Your Guide To Slaying Vampire Energy

We celebrate Halloween by telling tales of vampires that lurk in the dark ready to suck the blood out of the living. These creatures are of course made up, but there might be some very real vampires living comfortably in your home. We of course talk about vampire appliances– instead of blood, they feast on standby electricity, costing you money each month! Don’t worry, we will show you the antidote.

What is Vampire Energy and Why it Exist?

Why would appliances that are switched off still consume electricity? It has got to do with increased connectivity. The rapidly increasing sophistication of technology in our homes is a double-bladed sword – our appliances are always “ON”, ready to respond at moment’s notice to the remote control. As a result, they continuously use energy to perform updates, connect to remote servers, and record data.

If you are thinking that the costs of standby electricity must be counted in pennies, think again. According to, inactive electronics or devices add $19 billion to the total American electricity bill every year.

We are only talking here about the devices in standby mode. Don’t get us started on laptops, phones, and speakers plugged in and turned on for hours without being used. Take a moment to look around your home. Almost every modern appliance you own (microwave, TV, computers, toasters, etc.) costs you more money than what you bargained for.

Common Hideouts of Vampire Energy at your Home

There are various reasons for phantom electricity leakage at your home. Some appliances guzzle up more electricity on standby than others. Before you start hunting down those vampires, you should know about their hiding spots.

Remote Ready Vampire Appliances

As mentioned before, remote-ready appliances remain ready to receive orders to switch on while on standby. Any device that requires a one-button operation to wake it up uses vampire power. These include:

  • Desktop computers and laptops
  • Faxes and printers
  • Stereos, TVs, and video game consoles
  • Garage door openers

High “Off” Electricity Load

Some devices have such high “off” electrical load that they consume almost the same amount of electricity, whether they are on or off. For example, a printer uses an average of 6.22 watts while it’s on and 5.30 watts when it’s in sleep mode.

Energy Intensive Background Processing

Less obvious still are the unassuming vampires with no remotes – digital alarm clocks, microwaves, WiFi modems, or answering machines. They need a constant power source to continue updating in the background – for example, to compute what time it is. These devices are the trickiest because simply unplugging them every time you don’t use them would be impractical – for one, you would reset the time!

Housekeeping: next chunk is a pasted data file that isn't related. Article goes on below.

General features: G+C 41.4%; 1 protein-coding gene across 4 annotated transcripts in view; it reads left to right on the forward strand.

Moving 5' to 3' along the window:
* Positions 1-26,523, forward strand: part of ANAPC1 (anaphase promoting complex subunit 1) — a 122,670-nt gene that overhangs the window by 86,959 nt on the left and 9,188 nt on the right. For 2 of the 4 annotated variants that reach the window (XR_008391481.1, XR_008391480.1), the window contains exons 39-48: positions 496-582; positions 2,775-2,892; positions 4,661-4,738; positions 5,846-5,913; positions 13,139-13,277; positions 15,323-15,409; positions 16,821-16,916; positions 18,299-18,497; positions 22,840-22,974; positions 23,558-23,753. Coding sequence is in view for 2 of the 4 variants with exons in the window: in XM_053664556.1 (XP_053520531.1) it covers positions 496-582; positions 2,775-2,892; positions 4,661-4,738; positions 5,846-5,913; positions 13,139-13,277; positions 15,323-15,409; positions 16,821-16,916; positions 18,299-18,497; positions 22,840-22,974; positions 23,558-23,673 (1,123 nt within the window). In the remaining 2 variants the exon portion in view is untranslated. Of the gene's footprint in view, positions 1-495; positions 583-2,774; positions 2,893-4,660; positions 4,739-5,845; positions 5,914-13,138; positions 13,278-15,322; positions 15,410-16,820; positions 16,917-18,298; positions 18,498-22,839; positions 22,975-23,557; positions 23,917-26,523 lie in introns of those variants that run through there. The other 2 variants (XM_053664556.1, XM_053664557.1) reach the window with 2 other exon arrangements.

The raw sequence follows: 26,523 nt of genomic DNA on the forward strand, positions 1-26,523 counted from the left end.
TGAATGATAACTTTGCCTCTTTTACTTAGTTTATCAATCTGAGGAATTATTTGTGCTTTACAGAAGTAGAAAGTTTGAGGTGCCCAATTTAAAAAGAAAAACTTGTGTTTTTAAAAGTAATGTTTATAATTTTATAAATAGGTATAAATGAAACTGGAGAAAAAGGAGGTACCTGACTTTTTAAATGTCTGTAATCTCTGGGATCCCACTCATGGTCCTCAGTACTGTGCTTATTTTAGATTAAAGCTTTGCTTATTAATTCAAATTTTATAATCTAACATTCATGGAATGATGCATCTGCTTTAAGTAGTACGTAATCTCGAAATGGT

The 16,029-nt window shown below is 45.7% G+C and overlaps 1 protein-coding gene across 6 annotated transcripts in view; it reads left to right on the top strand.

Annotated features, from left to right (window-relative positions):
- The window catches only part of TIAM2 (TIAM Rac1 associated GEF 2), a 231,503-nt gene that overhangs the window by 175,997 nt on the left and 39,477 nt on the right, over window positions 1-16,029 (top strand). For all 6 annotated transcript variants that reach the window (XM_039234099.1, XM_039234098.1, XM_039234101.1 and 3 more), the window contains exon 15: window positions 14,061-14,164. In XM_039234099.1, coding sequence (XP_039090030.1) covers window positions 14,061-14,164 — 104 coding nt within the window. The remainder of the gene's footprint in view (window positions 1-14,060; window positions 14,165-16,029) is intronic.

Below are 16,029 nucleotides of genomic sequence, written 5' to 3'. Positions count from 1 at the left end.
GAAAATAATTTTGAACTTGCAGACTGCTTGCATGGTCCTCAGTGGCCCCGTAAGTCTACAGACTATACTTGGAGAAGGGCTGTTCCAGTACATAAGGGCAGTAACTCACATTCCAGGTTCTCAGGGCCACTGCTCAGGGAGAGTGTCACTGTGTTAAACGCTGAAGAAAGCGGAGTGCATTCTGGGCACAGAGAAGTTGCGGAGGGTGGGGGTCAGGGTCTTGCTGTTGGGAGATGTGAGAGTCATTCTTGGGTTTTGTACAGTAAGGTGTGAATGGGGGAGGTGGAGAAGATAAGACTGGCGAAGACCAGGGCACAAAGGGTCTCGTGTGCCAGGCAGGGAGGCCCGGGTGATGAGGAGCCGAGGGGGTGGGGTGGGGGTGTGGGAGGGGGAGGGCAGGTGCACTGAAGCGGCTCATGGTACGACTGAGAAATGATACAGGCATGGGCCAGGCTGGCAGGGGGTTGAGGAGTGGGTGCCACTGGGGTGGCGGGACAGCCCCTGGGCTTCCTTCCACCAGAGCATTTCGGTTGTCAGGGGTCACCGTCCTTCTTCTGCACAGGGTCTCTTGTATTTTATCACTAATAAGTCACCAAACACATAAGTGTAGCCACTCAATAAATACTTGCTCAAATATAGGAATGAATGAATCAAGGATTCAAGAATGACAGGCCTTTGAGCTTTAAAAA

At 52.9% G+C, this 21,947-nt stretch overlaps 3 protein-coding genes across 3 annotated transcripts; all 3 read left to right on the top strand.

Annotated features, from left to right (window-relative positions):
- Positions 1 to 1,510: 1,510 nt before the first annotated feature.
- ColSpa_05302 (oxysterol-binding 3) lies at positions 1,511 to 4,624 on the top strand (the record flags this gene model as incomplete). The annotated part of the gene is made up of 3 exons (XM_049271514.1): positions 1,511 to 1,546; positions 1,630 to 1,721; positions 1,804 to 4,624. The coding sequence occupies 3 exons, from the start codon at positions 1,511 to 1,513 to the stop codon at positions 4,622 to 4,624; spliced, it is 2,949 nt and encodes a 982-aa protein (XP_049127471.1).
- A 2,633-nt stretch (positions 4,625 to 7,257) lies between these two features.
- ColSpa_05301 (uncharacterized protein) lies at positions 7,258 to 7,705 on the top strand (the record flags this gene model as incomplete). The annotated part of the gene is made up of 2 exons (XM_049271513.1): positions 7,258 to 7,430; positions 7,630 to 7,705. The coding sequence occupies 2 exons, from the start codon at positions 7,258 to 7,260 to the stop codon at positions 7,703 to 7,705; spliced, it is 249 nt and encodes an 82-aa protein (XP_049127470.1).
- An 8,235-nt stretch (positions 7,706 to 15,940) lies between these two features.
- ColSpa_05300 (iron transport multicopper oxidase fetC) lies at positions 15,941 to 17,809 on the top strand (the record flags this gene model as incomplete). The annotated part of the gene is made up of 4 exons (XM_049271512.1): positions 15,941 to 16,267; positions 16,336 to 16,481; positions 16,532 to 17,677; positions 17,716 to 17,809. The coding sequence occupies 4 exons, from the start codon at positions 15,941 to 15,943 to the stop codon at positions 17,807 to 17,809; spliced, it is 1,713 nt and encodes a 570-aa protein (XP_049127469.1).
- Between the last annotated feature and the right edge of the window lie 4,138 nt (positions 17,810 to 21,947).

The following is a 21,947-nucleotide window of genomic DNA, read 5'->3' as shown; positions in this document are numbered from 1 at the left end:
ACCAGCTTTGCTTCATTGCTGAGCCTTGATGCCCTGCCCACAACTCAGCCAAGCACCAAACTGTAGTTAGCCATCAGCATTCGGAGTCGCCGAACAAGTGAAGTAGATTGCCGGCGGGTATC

5 Appliances With Highest Vampire Energy Consumption

You might be wandering- alright, whos’ the biggest culprit in my house? It is likely your desktop computer- costing you more than $50 dollars in standby power annually. However, this might soon change. Smart devices (such as your laptop, a smart speaker, a tablet, or a smart clock) harboring an increasing number of features, will cause the cost of vampire energy to go up in the upcoming years.

Your Guide To Slaying Vampire Energy

Desktop computer - $82.40 annually

vampire power examples

Video Game Consoles - $62.72 annually

vampire powers

Television - $47.56 annually

vampire energy power strips

DVR with cable - $10.36 annually

vampire devices

Kitchen appliances - $15 annually

What consumes the least vampire power? That will probably be your night light (when it’s off) – with annual cost of only a couple of dollars. We will forgive you, night lights!

The Expense of Having a Vampire Energy Around

So what does having an energy vampire mean for your wallet? While the average price of electricity varies depending on where you live, if you know what your current electric rate is, you can easily calculate the cost of vampire power.

Let’s say you live in Texas where the average price per kilowatt-hour is 11.39 cents per kilowatt-hour. Your television, a classic energy vampire, consumes approximately 48.5 watts in standby mode. We will now calculate its electricity usage when it’s turned off:

  • Daily – 48.5 x 24 =1164 watt-hours or 1.16 kilowatt-hours
  • Monthly – 1.16 x 30 days = 34.8 kilowatt-hours
  • Annually – 34.8 x 12 months = 417.6 kilowatt-hours

Multiplying it by your energy cost of 11.39 cents, you get an average annual cost of $47.56. We remind you – this is the cost of your television while it’s turned off!